-- Robert Preidt
WEDNESDAY, Nov. 14 (HealthDay News) -- People with schizophrenia are likely to live longer if they take their antipsychotic drugs on schedule, avoid extremely high doses and have regular visits with a mental-health professional, according to a new study.
It's long been known that adhering to a drug regimen reduces the number of the delusions and hallucinations experienced by schizophrenia patients, but there have been concerns that known physical side effects of the medications -- such as diabetes and heart disease -- might increase the risk of death.
In this study, researchers analyzed data collected from 1994 to 2004 on more than 2,100 adult schizophrenia patients in Maryland. The most common cause of death was cardiovascular disease, which was responsible for 28 percent of patient deaths. Unintended harm, in which researchers included suicide, caused 8 percent of patient deaths during the study period.
Patients with a 90 percent or better compliance with their antipsychotic medication regimen had a 25 percent lower risk of death than those with a compliance of less than 10 percent.
The researchers also found that each additional visit per year to a mental-health professional was associated with a 5 percent reduction in overall death risk.
Although sticking with an antipsychotic drug regimen reduced the risk of death, the researchers found that patients who took high doses of first-generation antipsychotics daily had an 88 percent increased risk of death.
First-generation antipsychotics have been linked with heart disease risks, and among the patients who died in the study while taking larger doses, 53 percent died of cardiovascular disease.
"These drugs work very well, but there is clearly a point of diminishing returns. You rarely need to be on extremely high doses," study leader Bernadette Cullen, assistant professor of psychiatry and behavioral sciences at the Johns Hopkins University School of Medicine, in Baltimore, said in a university news release.
The study was published online Oct. 30 in the journal Schizophrenia Bulletin.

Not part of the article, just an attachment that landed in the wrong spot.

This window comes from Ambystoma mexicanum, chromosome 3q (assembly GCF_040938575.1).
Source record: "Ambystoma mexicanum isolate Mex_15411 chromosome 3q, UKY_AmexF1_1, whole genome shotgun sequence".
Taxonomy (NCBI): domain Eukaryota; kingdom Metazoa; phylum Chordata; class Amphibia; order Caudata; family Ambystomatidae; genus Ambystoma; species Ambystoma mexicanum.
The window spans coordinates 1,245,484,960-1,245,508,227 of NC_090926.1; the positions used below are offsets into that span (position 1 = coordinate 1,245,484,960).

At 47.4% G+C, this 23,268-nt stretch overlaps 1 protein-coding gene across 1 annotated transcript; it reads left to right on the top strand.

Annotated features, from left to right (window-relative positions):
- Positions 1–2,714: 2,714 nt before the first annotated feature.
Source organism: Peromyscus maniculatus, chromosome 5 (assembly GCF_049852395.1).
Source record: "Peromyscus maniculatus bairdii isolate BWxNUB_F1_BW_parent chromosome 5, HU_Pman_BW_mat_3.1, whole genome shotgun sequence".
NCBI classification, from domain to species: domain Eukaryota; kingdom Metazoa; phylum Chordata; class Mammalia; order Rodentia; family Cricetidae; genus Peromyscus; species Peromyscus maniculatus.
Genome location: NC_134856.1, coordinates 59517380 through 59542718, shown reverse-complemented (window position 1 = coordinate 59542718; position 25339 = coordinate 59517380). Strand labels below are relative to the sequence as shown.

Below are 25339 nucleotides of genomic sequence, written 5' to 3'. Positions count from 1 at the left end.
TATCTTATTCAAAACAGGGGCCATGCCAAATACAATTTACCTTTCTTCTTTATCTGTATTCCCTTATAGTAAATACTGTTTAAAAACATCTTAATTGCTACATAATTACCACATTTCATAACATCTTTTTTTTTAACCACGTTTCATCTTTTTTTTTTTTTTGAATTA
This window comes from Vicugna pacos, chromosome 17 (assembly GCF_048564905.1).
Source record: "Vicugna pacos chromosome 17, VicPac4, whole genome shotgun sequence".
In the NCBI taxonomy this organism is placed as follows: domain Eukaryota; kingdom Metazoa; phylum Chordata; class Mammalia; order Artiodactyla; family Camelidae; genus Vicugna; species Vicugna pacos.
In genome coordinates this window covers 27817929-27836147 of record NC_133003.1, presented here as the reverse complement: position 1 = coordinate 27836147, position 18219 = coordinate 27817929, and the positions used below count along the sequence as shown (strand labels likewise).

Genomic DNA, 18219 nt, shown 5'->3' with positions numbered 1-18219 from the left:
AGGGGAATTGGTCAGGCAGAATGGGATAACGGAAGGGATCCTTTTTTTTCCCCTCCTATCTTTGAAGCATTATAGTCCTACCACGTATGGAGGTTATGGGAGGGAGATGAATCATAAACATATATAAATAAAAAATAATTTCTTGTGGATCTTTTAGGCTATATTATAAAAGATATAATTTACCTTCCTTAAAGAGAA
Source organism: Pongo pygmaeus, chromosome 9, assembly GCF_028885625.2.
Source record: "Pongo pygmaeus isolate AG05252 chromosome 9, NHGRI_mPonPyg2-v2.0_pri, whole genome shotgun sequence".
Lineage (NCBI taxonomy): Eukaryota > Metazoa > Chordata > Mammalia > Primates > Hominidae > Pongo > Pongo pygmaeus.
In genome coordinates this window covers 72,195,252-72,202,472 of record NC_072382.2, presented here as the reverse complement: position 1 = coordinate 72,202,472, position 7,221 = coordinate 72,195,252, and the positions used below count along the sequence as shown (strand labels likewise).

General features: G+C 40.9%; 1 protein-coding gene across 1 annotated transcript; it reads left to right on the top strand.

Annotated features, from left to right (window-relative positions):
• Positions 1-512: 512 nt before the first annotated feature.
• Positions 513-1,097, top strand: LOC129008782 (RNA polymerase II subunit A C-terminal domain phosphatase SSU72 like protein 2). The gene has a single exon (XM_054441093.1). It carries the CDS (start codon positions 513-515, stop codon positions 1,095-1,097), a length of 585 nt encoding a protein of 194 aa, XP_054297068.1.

"We know that antipsychotic medications reduce symptoms, and our study shows that staying on reasonable, recommended doses is associated with longer life," Cullen said. "The same is true for going to see a psychiatrist or therapist."
Cullen noted that regular visits to a mental-health professional are one way to monitor and encourage drug-use compliance, but also in and of themselves increase survival among schizophrenia patients.
"If people are taking their medications, they usually have fewer symptoms and are able to be more organized in other areas of their lives," said Cullen, who also is director of community psychiatry at the Johns Hopkins Hospital.
"We believe they are then more likely to make appointments with their primary care doctors, to stay on top of other illnesses they may have and to regularly take diabetes, blood pressure or cholesterol medication that they may require to stay healthy," she said. "We also believe that they are more likely to be socially engaged and have a healthier lifestyle."
Although the researchers found an association between strict antipsychotic drug regimens and longer life among people with schizophrenia, they did not prove a cause-and-effect relationship.
The U.S. National Institute of Mental Health has more about schizophrenia.
EBSCO Information Services is fully accredited by URAC. URAC is an independent, nonprofit health care accrediting organization dedicated to promoting health care quality through accreditation, certification and commendation.
Please be aware that this information is provided to supplement the care provided by your physician. It is neither intended nor implied to be a substitute for professional medical advice. CALL YOUR HEALTHCARE PROVIDER IMMEDIATELY IF YOU THINK YOU MAY HAVE A MEDICAL EMERGENCY. Always seek the advice of your physician or other qualified health provider prior to starting any new treatment or with any questions you may have regarding a medical condition.
Copyright © EBSCO Information Services. All rights reserved.